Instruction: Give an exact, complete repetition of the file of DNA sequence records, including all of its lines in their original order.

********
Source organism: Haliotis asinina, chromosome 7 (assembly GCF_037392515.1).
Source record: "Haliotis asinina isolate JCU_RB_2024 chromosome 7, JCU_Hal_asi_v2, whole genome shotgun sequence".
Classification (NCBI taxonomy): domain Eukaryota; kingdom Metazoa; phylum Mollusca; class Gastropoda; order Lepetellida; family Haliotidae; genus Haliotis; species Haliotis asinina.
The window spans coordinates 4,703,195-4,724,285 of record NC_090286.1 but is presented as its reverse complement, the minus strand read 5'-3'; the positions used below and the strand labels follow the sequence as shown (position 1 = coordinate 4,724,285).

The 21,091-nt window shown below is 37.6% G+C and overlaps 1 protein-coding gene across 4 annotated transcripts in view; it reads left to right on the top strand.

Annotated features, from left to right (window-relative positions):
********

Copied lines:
Source organism: Haliotis asinina, chromosome 7 (assembly GCF_037392515.1).
Source record: "Haliotis asinina isolate JCU_RB_2024 chromosome 7, JCU_Hal_asi_v2, whole genome shotgun sequence".
Classification (NCBI taxonomy): domain Eukaryota; kingdom Metazoa; phylum Mollusca; class Gastropoda; order Lepetellida; family Haliotidae; genus Haliotis; species Haliotis asinina.
The window spans coordinates 4,703,195-4,724,285 of record NC_090286.1 but is presented as its reverse complement, the minus strand read 5'-3'; the positions used below and the strand labels follow the sequence as shown (position 1 = coordinate 4,724,285).

The 21,091-nt window shown below is 37.6% G+C and overlaps 1 protein-coding gene across 4 annotated transcripts in view; it reads left to right on the top strand.

Annotated features, from left to right (window-relative positions):